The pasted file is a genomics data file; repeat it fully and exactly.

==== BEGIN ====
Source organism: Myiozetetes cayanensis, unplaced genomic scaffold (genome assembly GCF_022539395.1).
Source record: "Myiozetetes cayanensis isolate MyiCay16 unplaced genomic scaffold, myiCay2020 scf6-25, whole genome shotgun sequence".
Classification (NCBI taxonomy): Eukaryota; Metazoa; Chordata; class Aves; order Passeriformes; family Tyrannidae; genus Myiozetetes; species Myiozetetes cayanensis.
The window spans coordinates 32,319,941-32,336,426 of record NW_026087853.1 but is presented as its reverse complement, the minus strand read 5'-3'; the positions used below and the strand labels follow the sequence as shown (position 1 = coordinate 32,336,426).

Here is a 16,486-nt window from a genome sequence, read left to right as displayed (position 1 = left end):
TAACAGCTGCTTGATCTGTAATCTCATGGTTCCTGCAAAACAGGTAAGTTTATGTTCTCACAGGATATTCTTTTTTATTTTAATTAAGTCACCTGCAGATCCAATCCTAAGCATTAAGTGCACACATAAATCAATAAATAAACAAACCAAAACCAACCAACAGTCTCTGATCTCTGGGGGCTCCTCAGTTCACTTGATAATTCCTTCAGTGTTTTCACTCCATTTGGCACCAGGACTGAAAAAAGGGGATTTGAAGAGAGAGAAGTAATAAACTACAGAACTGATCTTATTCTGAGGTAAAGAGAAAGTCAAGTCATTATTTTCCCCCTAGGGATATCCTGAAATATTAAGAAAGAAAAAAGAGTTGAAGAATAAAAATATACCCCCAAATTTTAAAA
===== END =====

Source organism: Myiozetetes cayanensis, unplaced genomic scaffold (genome assembly GCF_022539395.1).
Source record: "Myiozetetes cayanensis isolate MyiCay16 unplaced genomic scaffold, myiCay2020 scf6-25, whole genome shotgun sequence".
Classification (NCBI taxonomy): Eukaryota; Metazoa; Chordata; class Aves; order Passeriformes; family Tyrannidae; genus Myiozetetes; species Myiozetetes cayanensis.
The window spans coordinates 32,319,941-32,336,426 of record NW_026087853.1 but is presented as its reverse complement, the minus strand read 5'-3'; the positions used below and the strand labels follow the sequence as shown (position 1 = coordinate 32,336,426).

Here is a 16,486-nt window from a genome sequence, read left to right as displayed (position 1 = left end):
TAACAGCTGCTTGATCTGTAATCTCATGGTTCCTGCAAAACAGGTAAGTTTATGTTCTCACAGGATATTCTTTTTTATTTTAATTAAGTCACCTGCAGATCCAATCCTAAGCATTAAGTGCACACATAAATCAATAAATAAACAAACCAAAACCAACCAACAGTCTCTGATCTCTGGGGGCTCCTCAGTTCACTTGATAATTCCTTCAGTGTTTTCACTCCATTTGGCACCAGGACTGAAAAAAGGGGATTTGAAGAGAGAGAAGTAATAAACTACAGAACTGATCTTATTCTGAGGTAAAGAGAAAGTCAAGTCATTATTTTCCCCCTAGGGATATCCTGAAATATTAAGAAAGAAAAAAGAGTTGAAGAATAAAAATATACCCCCAAATTTTAAAA